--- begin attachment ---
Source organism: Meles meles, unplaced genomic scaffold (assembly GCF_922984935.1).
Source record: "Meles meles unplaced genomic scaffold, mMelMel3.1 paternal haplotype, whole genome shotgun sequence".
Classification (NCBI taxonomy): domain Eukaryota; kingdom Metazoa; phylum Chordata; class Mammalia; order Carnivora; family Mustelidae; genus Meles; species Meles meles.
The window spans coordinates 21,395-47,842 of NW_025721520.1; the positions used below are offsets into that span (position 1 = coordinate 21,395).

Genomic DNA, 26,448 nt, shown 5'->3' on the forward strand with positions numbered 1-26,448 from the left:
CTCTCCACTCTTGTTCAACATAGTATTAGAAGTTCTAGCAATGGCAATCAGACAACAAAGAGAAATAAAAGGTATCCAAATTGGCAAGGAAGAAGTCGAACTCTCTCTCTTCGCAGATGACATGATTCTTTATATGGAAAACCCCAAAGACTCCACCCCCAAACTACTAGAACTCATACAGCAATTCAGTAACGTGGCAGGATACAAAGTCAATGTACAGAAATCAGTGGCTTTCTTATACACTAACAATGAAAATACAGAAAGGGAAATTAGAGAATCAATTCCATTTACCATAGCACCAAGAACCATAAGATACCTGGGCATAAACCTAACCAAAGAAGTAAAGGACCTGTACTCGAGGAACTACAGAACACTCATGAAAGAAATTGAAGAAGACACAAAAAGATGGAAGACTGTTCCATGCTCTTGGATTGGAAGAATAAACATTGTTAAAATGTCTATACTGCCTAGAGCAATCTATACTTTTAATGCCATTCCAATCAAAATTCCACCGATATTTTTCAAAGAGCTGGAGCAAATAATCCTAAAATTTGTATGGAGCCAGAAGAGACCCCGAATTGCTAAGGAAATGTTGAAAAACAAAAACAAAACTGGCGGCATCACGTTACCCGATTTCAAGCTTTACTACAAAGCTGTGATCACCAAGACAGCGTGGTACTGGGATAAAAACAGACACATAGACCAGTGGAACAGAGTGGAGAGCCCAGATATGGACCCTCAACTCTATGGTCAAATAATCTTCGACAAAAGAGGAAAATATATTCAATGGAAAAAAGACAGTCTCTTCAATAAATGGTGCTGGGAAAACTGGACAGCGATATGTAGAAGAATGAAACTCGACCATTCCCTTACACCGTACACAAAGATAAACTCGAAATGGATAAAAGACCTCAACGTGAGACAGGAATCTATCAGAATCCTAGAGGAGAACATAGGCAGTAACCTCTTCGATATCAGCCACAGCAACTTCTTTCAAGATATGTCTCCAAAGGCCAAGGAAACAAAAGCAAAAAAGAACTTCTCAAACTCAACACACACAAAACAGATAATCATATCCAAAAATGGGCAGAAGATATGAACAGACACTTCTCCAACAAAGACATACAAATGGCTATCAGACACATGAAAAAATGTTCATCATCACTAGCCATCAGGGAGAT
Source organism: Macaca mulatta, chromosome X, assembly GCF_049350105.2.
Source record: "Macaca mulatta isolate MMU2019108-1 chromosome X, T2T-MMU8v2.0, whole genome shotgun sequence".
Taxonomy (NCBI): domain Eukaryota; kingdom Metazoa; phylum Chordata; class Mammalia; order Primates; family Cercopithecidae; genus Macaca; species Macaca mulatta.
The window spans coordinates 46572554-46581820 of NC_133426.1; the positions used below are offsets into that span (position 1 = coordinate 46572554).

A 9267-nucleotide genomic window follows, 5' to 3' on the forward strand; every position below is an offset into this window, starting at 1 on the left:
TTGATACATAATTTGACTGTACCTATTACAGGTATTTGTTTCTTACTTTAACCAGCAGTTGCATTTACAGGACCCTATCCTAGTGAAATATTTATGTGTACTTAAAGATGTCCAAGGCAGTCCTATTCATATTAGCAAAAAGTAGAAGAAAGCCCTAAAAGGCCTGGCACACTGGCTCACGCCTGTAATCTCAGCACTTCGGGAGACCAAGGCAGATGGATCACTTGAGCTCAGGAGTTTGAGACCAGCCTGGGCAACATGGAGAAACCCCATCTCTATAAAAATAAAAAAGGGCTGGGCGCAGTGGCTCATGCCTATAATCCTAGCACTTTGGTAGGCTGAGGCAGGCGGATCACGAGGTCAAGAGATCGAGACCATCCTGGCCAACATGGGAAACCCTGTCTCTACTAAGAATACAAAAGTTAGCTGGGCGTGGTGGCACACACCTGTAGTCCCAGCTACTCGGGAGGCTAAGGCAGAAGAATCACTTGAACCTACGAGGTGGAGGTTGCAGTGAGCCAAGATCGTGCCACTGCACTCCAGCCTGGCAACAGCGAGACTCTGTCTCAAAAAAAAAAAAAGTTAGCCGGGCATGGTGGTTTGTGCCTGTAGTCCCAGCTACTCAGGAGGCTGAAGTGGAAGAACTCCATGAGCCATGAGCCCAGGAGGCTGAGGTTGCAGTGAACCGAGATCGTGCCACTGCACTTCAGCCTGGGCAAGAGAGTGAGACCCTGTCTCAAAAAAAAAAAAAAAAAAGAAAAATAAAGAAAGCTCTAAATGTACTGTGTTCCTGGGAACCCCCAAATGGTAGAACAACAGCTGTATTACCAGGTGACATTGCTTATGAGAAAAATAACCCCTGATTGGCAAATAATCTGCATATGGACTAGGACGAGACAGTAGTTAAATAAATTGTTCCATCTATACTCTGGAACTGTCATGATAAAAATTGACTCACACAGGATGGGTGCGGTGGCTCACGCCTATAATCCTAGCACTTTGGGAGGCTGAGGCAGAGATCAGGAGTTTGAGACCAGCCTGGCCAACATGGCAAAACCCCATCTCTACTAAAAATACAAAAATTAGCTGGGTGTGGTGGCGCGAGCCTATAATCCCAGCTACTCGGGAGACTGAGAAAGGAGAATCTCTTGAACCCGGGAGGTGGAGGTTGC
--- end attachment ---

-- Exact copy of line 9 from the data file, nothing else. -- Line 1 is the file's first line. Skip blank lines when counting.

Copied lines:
Taxonomy (NCBI): domain Eukaryota; kingdom Metazoa; phylum Chordata; class Mammalia; order Primates; family Cercopithecidae; genus Macaca; species Macaca mulatta.